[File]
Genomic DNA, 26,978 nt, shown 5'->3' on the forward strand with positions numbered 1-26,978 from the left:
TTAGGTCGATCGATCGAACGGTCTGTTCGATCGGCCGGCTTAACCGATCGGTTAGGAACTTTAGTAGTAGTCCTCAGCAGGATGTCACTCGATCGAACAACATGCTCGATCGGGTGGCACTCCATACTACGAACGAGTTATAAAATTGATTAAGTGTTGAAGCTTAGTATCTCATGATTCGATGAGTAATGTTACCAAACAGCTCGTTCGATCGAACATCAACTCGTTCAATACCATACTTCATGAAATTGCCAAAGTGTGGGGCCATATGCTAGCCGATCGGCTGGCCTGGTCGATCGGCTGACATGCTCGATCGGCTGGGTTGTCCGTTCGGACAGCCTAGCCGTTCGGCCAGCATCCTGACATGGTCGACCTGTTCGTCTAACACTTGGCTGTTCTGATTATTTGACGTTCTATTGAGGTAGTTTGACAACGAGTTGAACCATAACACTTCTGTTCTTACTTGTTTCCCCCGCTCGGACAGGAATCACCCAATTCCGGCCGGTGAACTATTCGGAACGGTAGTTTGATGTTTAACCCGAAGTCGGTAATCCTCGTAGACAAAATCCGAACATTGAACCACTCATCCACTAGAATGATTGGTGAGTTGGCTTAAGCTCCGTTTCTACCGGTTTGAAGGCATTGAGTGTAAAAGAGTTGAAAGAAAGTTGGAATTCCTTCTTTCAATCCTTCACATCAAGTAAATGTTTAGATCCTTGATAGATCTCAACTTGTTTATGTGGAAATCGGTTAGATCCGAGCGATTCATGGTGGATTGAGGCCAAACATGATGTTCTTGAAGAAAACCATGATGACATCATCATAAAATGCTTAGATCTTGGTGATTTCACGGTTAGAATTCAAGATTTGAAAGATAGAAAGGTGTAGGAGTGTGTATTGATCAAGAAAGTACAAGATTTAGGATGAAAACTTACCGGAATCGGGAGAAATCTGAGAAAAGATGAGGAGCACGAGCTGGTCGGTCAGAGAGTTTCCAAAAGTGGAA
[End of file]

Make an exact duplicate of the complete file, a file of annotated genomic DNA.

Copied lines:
Genomic DNA, 26,978 nt, shown 5'->3' on the forward strand with positions numbered 1-26,978 from the left:
TTAGGTCGATCGATCGAACGGTCTGTTCGATCGGCCGGCTTAACCGATCGGTTAGGAACTTTAGTAGTAGTCCTCAGCAGGATGTCACTCGATCGAACAACATGCTCGATCGGGTGGCACTCCATACTACGAACGAGTTATAAAATTGATTAAGTGTTGAAGCTTAGTATCTCATGATTCGATGAGTAATGTTACCAAACAGCTCGTTCGATCGAACATCAACTCGTTCAATACCATACTTCATGAAATTGCCAAAGTGTGGGGCCATATGCTAGCCGATCGGCTGGCCTGGTCGATCGGCTGACATGCTCGATCGGCTGGGTTGTCCGTTCGGACAGCCTAGCCGTTCGGCCAGCATCCTGACATGGTCGACCTGTTCGTCTAACACTTGGCTGTTCTGATTATTTGACGTTCTATTGAGGTAGTTTGACAACGAGTTGAACCATAACACTTCTGTTCTTACTTGTTTCCCCCGCTCGGACAGGAATCACCCAATTCCGGCCGGTGAACTATTCGGAACGGTAGTTTGATGTTTAACCCGAAGTCGGTAATCCTCGTAGACAAAATCCGAACATTGAACCACTCATCCACTAGAATGATTGGTGAGTTGGCTTAAGCTCCGTTTCTACCGGTTTGAAGGCATTGAGTGTAAAAGAGTTGAAAGAAAGTTGGAATTCCTTCTTTCAATCCTTCACATCAAGTAAATGTTTAGATCCTTGATAGATCTCAACTTGTTTATGTGGAAATCGGTTAGATCCGAGCGATTCATGGTGGATTGAGGCCAAACATGATGTTCTTGAAGAAAACCATGATGACATCATCATAAAATGCTTAGATCTTGGTGATTTCACGGTTAGAATTCAAGATTTGAAAGATAGAAAGGTGTAGGAGTGTGTATTGATCAAGAAAGTACAAGATTTAGGATGAAAACTTACCGGAATCGGGAGAAATCTGAGAAAAGATGAGGAGCACGAGCTGGTCGGTCAGAGAGTTTCCAAAAGTGGAA